jonnie: @sanityfalling- Ahh he uses steel sheet ontop of the ply, the ply is only
to provide a firm base for the steel to float on.
latif cenaj: You are the best master, I like all your videos
Danielle Kunkle: Still not smart enough to put a bucket underneath to catch all those
Agree that ply can warp and MDF has its short comings.
I have many times used a technique of laminating up my own ply with
fibreglass layers inbetween, usually finishing off with a layer of
fibreglass on the outside.
Great strength and solidity plus the fibreglass and resin really slows down
the ingress of humidity so the interior will stabilise to a lowish value (
same principle as polish on furniture, wood is never dry, humidity is never
absent, what causes warp is changes to humidity more than actual humidity.
I have used this principle for making wheels for a bandmill with 800 Lbs of
blade tension and the wheels show no sign of strain ( they are around 3"
thick ) or warp.
When I want a really flat surface I usually add the final outer layer of
resin and fibreglass on an old glass table top.
Float glass is usually considered very flat when not supporting its own
weight - toughened glass is considered to be less flat but still not bad
for an application like this - support the glass table top on an old duvet
or something that allows it to "sink in" so weight is evenly supported.
Not sure about the effect of continual wear though - fibreglass would wear
slowly but it would still wear.
Mark Collier: You are a very impressive person. Thanks.
MrCunty79: where do u live and do u want to build me one
Sam Dallas: Why not just run that board through the original thickness planer? I don't
understand the advantage of having this machine, vs. the original planer.
Can you please enlighten me as to the advantage/use, for this machine, vs.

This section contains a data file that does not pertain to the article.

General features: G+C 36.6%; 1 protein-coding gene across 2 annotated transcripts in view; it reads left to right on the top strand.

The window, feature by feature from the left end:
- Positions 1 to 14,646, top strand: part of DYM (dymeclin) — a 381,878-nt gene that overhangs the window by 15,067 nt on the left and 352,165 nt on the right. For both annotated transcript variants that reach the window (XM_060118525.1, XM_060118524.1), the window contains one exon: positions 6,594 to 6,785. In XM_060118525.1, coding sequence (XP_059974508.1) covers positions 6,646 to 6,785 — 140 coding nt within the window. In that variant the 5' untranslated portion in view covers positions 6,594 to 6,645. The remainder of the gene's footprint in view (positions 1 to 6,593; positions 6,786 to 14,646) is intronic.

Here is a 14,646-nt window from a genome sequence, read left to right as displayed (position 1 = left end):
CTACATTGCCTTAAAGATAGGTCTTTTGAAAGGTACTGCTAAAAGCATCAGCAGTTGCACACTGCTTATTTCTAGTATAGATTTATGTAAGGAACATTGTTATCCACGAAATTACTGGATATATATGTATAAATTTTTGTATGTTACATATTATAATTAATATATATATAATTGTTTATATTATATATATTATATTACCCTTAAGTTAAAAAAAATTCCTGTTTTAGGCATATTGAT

the original planer
tjdinfl: He's a modern-day Thomas Edison!
Matthias Wandel: Because I bought 1 quart of green, and it lasted for three bandsaws, a
jointer and a dust collector. Not sure what colour I'll get next.
clockguy2: Paste wax applied with a rag is what we used in our cabinet shop to
lubricate and protect metal surfaces such as table saws and jointers. It
really makes a difference in reducing friction and prevents rust. Should
your table get rust on it, the green Scotch bright pads are awesome for
polishing it back up quickly.
Chris Ryall: To loud? Put some ear plugs in.
dch888: So four long screws fixes all the safety issues does it? Facts: the
cutterblock is a heavy object which spins very rapidly and so has a lot of
energy; wood although strong can fail along the grain. Extra long screws
won't cure the fact that wood can split along the grain. Although this is a
'clever' idea, I think it is one design which is pretty stupid safety wise.
You can get away with this on a bandsaw as the energy is much lower, but
for a planer (jointer) the forces are much greater.
Robert Hart: Just had a "duh" moment! I had been trying to think of a solution when I
read this comment. Simple and effective. I also enjoy your series Matthias.
The biggest thing I get from vids of this type is the theory behind it. You
can tuck a theory away in your head and most likely find a fit in an idea
of your own. Thanks for showing them.
wordsnwood: You comment in several places about the noise of this jointer, being due to
the motor. Have you ever considered replacing this noisy universal motor
with an induction motor? You do seem to come across 2nd hand motors fairly
regularly. That should not be that difficult a modification, shouldn't it?